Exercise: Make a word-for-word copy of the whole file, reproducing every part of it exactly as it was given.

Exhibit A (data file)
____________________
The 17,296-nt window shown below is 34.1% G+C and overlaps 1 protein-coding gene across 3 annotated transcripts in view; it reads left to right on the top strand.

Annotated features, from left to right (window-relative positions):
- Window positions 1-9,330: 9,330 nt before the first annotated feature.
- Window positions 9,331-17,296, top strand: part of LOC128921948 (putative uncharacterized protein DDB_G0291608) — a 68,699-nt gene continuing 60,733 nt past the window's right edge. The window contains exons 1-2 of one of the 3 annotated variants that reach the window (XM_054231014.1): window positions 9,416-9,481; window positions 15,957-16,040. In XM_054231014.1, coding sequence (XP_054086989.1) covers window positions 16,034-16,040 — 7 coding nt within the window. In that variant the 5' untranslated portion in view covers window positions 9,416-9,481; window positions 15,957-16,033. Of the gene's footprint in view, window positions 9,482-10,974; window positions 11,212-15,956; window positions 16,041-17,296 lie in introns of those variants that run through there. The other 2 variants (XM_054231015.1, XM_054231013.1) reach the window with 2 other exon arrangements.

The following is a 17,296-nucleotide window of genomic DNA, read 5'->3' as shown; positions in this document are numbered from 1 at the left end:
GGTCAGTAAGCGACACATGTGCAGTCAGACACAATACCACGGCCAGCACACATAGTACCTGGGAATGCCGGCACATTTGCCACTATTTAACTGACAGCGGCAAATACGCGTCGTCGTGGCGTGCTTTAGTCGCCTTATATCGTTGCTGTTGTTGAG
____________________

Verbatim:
The 17,296-nt window shown below is 34.1% G+C and overlaps 1 protein-coding gene across 3 annotated transcripts in view; it reads left to right on the top strand.

Annotated features, from left to right (window-relative positions):
- Window positions 1-9,330: 9,330 nt before the first annotated feature.
- Window positions 9,331-17,296, top strand: part of LOC128921948 (putative uncharacterized protein DDB_G0291608) — a 68,699-nt gene continuing 60,733 nt past the window's right edge. The window contains exons 1-2 of one of the 3 annotated variants that reach the window (XM_054231014.1): window positions 9,416-9,481; window positions 15,957-16,040. In XM_054231014.1, coding sequence (XP_054086989.1) covers window positions 16,034-16,040 — 7 coding nt within the window. In that variant the 5' untranslated portion in view covers window positions 9,416-9,481; window positions 15,957-16,033. Of the gene's footprint in view, window positions 9,482-10,974; window positions 11,212-15,956; window positions 16,041-17,296 lie in introns of those variants that run through there. The other 2 variants (XM_054231015.1, XM_054231013.1) reach the window with 2 other exon arrangements.

The following is a 17,296-nucleotide window of genomic DNA, read 5'->3' as shown; positions in this document are numbered from 1 at the left end:
GGTCAGTAAGCGACACATGTGCAGTCAGACACAATACCACGGCCAGCACACATAGTACCTGGGAATGCCGGCACATTTGCCACTATTTAACTGACAGCGGCAAATACGCGTCGTCGTGGCGTGCTTTAGTCGCCTTATATCGTTGCTGTTGTTGAG